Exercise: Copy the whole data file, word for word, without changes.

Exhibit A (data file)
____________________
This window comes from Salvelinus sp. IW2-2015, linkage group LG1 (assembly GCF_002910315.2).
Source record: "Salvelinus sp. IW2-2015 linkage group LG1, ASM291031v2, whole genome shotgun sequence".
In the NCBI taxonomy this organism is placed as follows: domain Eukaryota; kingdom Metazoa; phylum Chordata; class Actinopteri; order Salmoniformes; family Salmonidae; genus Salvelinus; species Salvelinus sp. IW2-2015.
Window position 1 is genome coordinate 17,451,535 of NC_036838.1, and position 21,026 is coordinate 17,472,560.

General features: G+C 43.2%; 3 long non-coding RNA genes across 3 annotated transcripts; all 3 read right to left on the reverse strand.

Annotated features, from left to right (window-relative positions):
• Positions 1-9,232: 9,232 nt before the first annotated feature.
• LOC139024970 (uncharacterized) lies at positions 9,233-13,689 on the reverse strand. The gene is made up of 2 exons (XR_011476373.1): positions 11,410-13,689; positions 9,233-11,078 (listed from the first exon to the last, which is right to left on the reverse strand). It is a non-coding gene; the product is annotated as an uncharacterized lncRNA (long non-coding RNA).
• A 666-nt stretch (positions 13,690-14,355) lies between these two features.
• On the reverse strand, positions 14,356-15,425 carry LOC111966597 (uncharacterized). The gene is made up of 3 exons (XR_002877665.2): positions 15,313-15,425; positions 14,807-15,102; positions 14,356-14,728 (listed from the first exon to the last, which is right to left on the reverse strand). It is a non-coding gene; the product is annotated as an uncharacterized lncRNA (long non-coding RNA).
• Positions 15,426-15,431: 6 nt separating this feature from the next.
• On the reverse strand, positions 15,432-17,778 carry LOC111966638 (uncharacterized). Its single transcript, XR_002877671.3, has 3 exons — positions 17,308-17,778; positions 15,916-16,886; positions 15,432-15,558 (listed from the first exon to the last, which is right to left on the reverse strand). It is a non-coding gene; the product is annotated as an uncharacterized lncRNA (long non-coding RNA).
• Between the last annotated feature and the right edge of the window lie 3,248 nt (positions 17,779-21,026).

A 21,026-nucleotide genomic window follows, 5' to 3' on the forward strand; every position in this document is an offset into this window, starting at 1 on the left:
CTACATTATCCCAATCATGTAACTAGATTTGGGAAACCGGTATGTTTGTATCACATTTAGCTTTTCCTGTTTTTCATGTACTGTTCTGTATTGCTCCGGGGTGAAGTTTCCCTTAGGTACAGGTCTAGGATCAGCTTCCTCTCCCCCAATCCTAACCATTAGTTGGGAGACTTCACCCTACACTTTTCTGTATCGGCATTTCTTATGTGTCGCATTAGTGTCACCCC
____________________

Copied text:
This window comes from Salvelinus sp. IW2-2015, linkage group LG1 (assembly GCF_002910315.2).
Source record: "Salvelinus sp. IW2-2015 linkage group LG1, ASM291031v2, whole genome shotgun sequence".
In the NCBI taxonomy this organism is placed as follows: domain Eukaryota; kingdom Metazoa; phylum Chordata; class Actinopteri; order Salmoniformes; family Salmonidae; genus Salvelinus; species Salvelinus sp. IW2-2015.
Window position 1 is genome coordinate 17,451,535 of NC_036838.1, and position 21,026 is coordinate 17,472,560.

General features: G+C 43.2%; 3 long non-coding RNA genes across 3 annotated transcripts; all 3 read right to left on the reverse strand.

Annotated features, from left to right (window-relative positions):
• Positions 1-9,232: 9,232 nt before the first annotated feature.
• LOC139024970 (uncharacterized) lies at positions 9,233-13,689 on the reverse strand. The gene is made up of 2 exons (XR_011476373.1): positions 11,410-13,689; positions 9,233-11,078 (listed from the first exon to the last, which is right to left on the reverse strand). It is a non-coding gene; the product is annotated as an uncharacterized lncRNA (long non-coding RNA).
• A 666-nt stretch (positions 13,690-14,355) lies between these two features.
• On the reverse strand, positions 14,356-15,425 carry LOC111966597 (uncharacterized). The gene is made up of 3 exons (XR_002877665.2): positions 15,313-15,425; positions 14,807-15,102; positions 14,356-14,728 (listed from the first exon to the last, which is right to left on the reverse strand). It is a non-coding gene; the product is annotated as an uncharacterized lncRNA (long non-coding RNA).
• Positions 15,426-15,431: 6 nt separating this feature from the next.
• On the reverse strand, positions 15,432-17,778 carry LOC111966638 (uncharacterized). Its single transcript, XR_002877671.3, has 3 exons — positions 17,308-17,778; positions 15,916-16,886; positions 15,432-15,558 (listed from the first exon to the last, which is right to left on the reverse strand). It is a non-coding gene; the product is annotated as an uncharacterized lncRNA (long non-coding RNA).
• Between the last annotated feature and the right edge of the window lie 3,248 nt (positions 17,779-21,026).

A 21,026-nucleotide genomic window follows, 5' to 3' on the forward strand; every position in this document is an offset into this window, starting at 1 on the left:
CTACATTATCCCAATCATGTAACTAGATTTGGGAAACCGGTATGTTTGTATCACATTTAGCTTTTCCTGTTTTTCATGTACTGTTCTGTATTGCTCCGGGGTGAAGTTTCCCTTAGGTACAGGTCTAGGATCAGCTTCCTCTCCCCCAATCCTAACCATTAGTTGGGAGACTTCACCCTACACTTTTCTGTATCGGCATTTCTTATGTGTCGCATTAGTGTCACCCC